5. Marcus Aemilius Lepidus. Lepidus had become magister equituum, Caesar’s assistant dictator when Antony had to be dismissed from the position. At the time of Caesar’s assassination, he was putting together troops to take up positions in Spain and Southern France. With his troops still in Italy and ready to go, he’ll certainly have a major say in what comes next.
Also determined to have as say (and, this time, I mean “say” literally)…..
6. Marcus Tullius Cicero. Cicero looked back to his old days as consul nearly twenty years before as a far preferable era, “What a happy date for the Roman state was the year of my consulate.” Wasn’t it nice in those good old days where we all got along?
And then there is our final contestant…
7. Gaius Octavius. Octavius in an undistinguished, sickly 18-year-old kid whose only claim to fame is that Caesar, in his will, had named Octavius his heir and adopted son. That meant a name change: he’s now Gaius Julius Caesar Octavianus, a name we generally shorten to Octavian. Well, what’s a name? We’ll eventually find out!
There are our contestants. Here’s how the game is played:
You follow the rules set forth in the constitution of the Roman Republic. If you don’t like those rules, though, you can follow instead the rules laid down by that great master of statecraft Gaius Julius Caesar. And, if you don’t like those rules either, you remember the secret that keeps men of class far apart from the fools: you make up the rules as you go.
other words, there are no rules, and, in the
absence of fixed rules, the winning players are those who come up with
combination of force, guile, determination, and good old-fashioned luck.
Sources of Force
Force can come from several different places.
1. There’s the Roman mob which, as Clodius had shown, could be quite useful in securing legislation that works to one’s advantage. And while rules are broken right and left during this game, it’s still pretty useful to be able to at least claim that your actions are authorized by the rules.
2. Another source of force: the armies stationed in the various provinces of the Roman Empire.
3. A third source of force: armies in Italy, either Lepidus’ army or (possibly) a reformation of Caesar’s army.
4. Finally, there are the armies of allied states, e.g., Cleopatra’s army in Egypt or Hyrcanus’ army in Palestine.
So—the stage is set. Now on to one of the most complicated and fascinating episodes in all Roman history.
One--Everyone's a Winner!
It’s the Ides of March, 44 BC. Caesar lies dead at the foot of Pompey’s statue. The conspirators run to the marketplace shouting out, “Tyranny is dead!” But they didn’t get the enthusiastic welcome they expected. People were worried—and rightly. Lepidus can easily direct his army into Rome: potential bad news.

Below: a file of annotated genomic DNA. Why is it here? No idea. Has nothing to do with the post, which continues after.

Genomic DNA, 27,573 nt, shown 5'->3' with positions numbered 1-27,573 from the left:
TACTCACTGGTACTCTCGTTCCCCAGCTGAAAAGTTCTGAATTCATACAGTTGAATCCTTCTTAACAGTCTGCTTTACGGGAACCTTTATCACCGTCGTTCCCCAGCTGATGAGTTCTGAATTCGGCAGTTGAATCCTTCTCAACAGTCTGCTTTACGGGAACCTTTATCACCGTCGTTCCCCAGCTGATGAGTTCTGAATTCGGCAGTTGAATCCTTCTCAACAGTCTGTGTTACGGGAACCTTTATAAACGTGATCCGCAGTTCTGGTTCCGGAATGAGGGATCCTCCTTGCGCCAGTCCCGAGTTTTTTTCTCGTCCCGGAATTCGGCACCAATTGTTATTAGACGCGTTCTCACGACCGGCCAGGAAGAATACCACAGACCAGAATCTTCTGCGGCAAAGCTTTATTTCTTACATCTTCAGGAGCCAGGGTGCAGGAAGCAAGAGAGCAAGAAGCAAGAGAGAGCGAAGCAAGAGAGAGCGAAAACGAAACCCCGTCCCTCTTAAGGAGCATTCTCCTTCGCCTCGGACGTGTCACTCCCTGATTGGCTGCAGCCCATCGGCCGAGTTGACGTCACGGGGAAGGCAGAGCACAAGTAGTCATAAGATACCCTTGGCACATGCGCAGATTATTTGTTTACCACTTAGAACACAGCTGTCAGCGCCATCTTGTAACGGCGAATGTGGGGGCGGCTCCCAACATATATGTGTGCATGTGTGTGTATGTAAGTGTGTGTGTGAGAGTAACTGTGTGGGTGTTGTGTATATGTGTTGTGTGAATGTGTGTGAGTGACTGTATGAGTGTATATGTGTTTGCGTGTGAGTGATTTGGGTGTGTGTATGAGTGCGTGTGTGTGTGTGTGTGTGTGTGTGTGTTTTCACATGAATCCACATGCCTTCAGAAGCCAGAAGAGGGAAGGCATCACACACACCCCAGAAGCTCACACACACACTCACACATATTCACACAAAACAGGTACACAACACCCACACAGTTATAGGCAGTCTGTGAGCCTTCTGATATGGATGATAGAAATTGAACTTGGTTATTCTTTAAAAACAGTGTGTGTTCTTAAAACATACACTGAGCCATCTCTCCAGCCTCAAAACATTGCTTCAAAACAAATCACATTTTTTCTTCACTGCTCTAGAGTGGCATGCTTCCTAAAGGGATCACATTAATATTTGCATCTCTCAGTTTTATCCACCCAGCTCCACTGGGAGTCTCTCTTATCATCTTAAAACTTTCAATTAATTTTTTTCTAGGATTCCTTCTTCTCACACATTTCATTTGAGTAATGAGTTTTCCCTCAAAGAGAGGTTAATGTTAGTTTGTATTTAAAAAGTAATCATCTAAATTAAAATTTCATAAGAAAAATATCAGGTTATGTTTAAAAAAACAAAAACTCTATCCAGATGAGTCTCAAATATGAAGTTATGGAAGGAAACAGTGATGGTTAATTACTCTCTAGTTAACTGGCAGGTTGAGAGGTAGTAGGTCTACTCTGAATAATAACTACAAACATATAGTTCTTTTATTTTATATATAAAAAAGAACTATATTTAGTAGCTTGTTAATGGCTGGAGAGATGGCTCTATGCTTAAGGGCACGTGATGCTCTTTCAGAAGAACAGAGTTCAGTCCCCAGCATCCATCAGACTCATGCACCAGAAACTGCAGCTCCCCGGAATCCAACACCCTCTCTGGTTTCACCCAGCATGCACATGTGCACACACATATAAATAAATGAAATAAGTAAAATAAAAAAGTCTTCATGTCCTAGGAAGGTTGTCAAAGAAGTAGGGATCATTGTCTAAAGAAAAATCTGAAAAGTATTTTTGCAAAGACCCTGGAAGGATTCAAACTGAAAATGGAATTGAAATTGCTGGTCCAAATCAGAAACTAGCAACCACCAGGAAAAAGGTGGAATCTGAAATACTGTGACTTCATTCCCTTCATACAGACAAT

But no-one really wants a return to civil war just yet, and the various contestants reach a compromise, a compromise mediated by that great statesman, Cicero. Cicero makes sure that everyone comes out a winner.
1. The Roman people and (especially) the soldiers get the ratification of Caesar’s laws and fairly substantial monetary gifts—the equivalent of 2 ½ month’s income if I calculate correctly.
2. The conspirators get amnesty, and some rather nice additional prizes. Brutus and Cassius get control of Crete and Cyrene—soldiers at their disposal and some nice money-making opportunities.
3. Lepidus gets a nicer prize, continued authorization to command his troops in France and Spain.
4. Antony gets the great prize. As consul, he’s in control of Rome itself, and he’s promised a 5-year command in Gaul and Macedon: lots of troops, and lots of money-making opportunities.
will he keep his prize, or try for more? Well,
you don’t have to guess.
plays for a bigger prize
As part of Cicero’s arrangement, Caesar gets a great public funeral, and Antony gets to give the eulogy. But he uses the eulogy to arouse popular sentiment against the conspirators. Here’s Shakespeare’s version of the speech—quite true to the spirit of the account Plutarch gives us:
countrymen, lend me your ears;
I come to bury Caesar, not to praise him.
The evil that men do lives after them;
The good is oft interred with their bones;
So let it be with Caesar. The noble Brutus
Hath told you Caesar was ambitious:
If it were so, it was a grievous fault,
And grievously hath Caesar answer'd it.
Here, under leave of Brutus and the rest--
For Brutus is an honourable man;
So are they all, all honourable men--
Come I to speak in Caesar's funeral.
He was my friend, faithful and just to me:
But Brutus says he was ambitious;
And Brutus is an honourable man.
He hath brought many captives home to Rome